The Waves is a journey through trauma, one that plays out collectively but also internally. It distills a set of lives into vignettes that are equal parts explosive and exquisite, each character reconciling themselves with senescence, change, and loss. “I have sons and daughters. I am wedged into my place in the puzzle” (p. 216) one of them reflects, content but also a bit crestfallen, realizing that the limitless potential of youth is no longer up for grabs.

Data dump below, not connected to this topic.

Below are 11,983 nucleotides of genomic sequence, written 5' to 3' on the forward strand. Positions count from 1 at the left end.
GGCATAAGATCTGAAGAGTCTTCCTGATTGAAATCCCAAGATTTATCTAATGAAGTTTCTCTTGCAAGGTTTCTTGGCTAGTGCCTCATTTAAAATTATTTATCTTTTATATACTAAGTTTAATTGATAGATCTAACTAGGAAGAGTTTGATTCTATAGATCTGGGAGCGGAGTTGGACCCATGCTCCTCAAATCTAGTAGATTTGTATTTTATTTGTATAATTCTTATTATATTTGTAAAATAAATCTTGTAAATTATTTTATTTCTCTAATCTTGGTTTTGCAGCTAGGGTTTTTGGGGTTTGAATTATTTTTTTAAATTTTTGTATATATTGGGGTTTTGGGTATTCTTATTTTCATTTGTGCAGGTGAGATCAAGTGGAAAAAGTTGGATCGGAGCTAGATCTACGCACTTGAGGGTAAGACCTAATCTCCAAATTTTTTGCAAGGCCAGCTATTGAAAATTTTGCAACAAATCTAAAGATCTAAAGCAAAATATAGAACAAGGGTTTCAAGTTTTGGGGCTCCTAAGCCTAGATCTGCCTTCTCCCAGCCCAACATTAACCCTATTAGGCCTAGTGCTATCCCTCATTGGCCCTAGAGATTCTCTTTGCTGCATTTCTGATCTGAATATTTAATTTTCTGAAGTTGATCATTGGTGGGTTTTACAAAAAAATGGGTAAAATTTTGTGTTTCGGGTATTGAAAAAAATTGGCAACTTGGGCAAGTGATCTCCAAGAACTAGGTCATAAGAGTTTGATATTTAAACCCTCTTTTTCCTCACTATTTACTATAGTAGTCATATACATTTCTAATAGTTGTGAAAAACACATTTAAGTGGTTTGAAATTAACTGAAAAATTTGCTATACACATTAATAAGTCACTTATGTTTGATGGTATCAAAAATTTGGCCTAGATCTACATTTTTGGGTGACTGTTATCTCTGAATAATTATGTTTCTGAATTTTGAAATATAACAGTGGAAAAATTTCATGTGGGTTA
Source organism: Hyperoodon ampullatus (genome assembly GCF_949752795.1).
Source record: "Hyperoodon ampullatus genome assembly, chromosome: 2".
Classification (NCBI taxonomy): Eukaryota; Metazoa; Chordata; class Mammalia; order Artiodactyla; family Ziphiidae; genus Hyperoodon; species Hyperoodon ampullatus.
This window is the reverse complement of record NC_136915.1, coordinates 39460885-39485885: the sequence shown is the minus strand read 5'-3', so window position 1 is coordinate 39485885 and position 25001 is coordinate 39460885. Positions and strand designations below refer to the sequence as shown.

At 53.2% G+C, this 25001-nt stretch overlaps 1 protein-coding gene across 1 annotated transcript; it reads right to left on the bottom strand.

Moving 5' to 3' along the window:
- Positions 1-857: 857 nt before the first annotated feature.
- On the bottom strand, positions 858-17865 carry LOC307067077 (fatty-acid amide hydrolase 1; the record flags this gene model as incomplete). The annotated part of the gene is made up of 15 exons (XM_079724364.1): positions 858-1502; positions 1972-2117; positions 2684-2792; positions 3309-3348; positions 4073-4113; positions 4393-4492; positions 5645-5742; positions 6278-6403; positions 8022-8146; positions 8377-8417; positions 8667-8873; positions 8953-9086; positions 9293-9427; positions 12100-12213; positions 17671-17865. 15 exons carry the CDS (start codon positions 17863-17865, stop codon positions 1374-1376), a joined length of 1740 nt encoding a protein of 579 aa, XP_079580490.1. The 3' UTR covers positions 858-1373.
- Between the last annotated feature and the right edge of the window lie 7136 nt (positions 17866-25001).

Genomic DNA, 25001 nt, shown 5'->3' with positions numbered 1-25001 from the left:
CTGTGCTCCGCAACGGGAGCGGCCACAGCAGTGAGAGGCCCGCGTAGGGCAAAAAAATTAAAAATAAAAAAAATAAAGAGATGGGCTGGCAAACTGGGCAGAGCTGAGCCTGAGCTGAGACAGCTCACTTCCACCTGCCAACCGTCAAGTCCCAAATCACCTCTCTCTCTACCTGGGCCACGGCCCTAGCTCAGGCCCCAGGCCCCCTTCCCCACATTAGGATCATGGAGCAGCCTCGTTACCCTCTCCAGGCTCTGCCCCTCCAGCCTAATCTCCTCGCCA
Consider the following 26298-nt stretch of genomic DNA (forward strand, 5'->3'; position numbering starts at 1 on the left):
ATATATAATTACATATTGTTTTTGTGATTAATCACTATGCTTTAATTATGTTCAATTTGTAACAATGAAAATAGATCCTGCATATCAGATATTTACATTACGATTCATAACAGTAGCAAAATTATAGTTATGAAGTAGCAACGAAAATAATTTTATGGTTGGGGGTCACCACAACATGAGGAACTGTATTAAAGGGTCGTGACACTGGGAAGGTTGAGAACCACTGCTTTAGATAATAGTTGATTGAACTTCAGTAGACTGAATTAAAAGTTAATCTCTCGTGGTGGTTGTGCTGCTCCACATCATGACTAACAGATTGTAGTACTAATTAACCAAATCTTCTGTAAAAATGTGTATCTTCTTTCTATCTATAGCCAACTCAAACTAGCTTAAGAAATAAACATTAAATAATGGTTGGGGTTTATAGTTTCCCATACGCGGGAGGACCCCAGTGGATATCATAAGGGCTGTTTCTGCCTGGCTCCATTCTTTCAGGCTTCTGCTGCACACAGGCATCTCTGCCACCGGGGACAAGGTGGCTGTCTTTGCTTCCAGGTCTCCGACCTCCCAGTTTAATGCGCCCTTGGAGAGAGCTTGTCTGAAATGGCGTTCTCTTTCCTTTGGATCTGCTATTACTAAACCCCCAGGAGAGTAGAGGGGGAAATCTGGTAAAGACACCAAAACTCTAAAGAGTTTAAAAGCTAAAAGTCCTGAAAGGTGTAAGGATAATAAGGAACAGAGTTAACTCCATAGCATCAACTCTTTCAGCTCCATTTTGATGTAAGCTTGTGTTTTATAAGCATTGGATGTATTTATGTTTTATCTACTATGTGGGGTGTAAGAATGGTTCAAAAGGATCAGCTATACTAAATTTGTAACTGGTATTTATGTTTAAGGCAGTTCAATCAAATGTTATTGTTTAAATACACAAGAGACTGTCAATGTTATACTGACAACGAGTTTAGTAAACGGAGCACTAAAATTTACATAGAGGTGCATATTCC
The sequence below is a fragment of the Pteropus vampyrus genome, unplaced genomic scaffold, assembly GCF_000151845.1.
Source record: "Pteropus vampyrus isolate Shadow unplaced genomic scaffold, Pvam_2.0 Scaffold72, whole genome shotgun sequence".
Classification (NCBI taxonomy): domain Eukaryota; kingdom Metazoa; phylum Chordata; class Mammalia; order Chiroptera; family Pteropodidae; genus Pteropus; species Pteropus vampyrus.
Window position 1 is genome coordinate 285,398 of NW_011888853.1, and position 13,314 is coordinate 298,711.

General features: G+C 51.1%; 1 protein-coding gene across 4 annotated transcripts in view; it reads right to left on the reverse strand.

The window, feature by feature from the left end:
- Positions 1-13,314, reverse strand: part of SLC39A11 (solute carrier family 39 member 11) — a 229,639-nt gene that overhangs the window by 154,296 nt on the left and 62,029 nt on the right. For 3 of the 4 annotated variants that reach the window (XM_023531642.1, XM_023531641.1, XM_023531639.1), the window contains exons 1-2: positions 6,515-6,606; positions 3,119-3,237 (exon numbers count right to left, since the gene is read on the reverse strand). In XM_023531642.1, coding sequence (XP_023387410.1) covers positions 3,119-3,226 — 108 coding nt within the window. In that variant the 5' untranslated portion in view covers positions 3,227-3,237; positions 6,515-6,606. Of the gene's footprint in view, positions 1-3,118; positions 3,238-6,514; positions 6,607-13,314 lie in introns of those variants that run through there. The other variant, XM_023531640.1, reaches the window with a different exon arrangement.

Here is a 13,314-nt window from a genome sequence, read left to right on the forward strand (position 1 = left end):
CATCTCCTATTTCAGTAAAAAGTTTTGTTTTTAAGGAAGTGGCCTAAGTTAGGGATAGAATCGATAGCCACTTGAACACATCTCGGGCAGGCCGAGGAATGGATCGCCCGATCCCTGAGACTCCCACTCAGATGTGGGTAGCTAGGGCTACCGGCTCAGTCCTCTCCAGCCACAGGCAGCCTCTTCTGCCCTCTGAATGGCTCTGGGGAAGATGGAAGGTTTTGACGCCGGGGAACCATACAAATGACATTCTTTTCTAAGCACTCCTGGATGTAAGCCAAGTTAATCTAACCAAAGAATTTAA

While the journeys of each character are unique, it’s not merely the trauma that is shared. Woolf seems obsessed with conveying how crucial we are to one another’s formation. “Let me then create you. (You have done as much for me.)” (p. 85) If this is true, what then do we owe ourselves, our community? What’s is our responsibility–what does it mean–when it’s not merely you or me, but “…our life, our identity.”? (p. 277)